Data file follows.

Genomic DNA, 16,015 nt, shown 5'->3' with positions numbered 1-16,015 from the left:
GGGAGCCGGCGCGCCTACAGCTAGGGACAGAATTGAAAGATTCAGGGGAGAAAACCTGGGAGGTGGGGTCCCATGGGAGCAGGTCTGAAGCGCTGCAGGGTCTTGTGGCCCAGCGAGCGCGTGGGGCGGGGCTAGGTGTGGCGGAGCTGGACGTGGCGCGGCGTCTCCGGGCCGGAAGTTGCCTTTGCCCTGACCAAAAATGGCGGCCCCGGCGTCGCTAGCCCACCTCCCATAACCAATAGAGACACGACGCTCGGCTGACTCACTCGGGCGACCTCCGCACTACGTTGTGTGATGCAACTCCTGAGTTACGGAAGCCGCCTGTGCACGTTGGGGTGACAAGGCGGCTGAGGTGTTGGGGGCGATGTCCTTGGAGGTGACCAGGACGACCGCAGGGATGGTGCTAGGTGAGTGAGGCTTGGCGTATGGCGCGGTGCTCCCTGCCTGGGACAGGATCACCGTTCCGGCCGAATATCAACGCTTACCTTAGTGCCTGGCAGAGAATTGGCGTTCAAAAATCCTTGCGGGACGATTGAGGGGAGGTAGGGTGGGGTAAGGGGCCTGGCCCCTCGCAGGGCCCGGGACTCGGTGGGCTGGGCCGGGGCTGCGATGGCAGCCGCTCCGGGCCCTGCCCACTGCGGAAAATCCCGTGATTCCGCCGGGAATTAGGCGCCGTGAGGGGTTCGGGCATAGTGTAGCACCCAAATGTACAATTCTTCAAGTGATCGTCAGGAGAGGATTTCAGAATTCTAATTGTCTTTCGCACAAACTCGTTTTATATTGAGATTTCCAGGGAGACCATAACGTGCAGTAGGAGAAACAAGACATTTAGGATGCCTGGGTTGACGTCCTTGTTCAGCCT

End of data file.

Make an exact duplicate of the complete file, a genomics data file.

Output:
Genomic DNA, 16,015 nt, shown 5'->3' with positions numbered 1-16,015 from the left:
GGGAGCCGGCGCGCCTACAGCTAGGGACAGAATTGAAAGATTCAGGGGAGAAAACCTGGGAGGTGGGGTCCCATGGGAGCAGGTCTGAAGCGCTGCAGGGTCTTGTGGCCCAGCGAGCGCGTGGGGCGGGGCTAGGTGTGGCGGAGCTGGACGTGGCGCGGCGTCTCCGGGCCGGAAGTTGCCTTTGCCCTGACCAAAAATGGCGGCCCCGGCGTCGCTAGCCCACCTCCCATAACCAATAGAGACACGACGCTCGGCTGACTCACTCGGGCGACCTCCGCACTACGTTGTGTGATGCAACTCCTGAGTTACGGAAGCCGCCTGTGCACGTTGGGGTGACAAGGCGGCTGAGGTGTTGGGGGCGATGTCCTTGGAGGTGACCAGGACGACCGCAGGGATGGTGCTAGGTGAGTGAGGCTTGGCGTATGGCGCGGTGCTCCCTGCCTGGGACAGGATCACCGTTCCGGCCGAATATCAACGCTTACCTTAGTGCCTGGCAGAGAATTGGCGTTCAAAAATCCTTGCGGGACGATTGAGGGGAGGTAGGGTGGGGTAAGGGGCCTGGCCCCTCGCAGGGCCCGGGACTCGGTGGGCTGGGCCGGGGCTGCGATGGCAGCCGCTCCGGGCCCTGCCCACTGCGGAAAATCCCGTGATTCCGCCGGGAATTAGGCGCCGTGAGGGGTTCGGGCATAGTGTAGCACCCAAATGTACAATTCTTCAAGTGATCGTCAGGAGAGGATTTCAGAATTCTAATTGTCTTTCGCACAAACTCGTTTTATATTGAGATTTCCAGGGAGACCATAACGTGCAGTAGGAGAAACAAGACATTTAGGATGCCTGGGTTGACGTCCTTGTTCAGCCT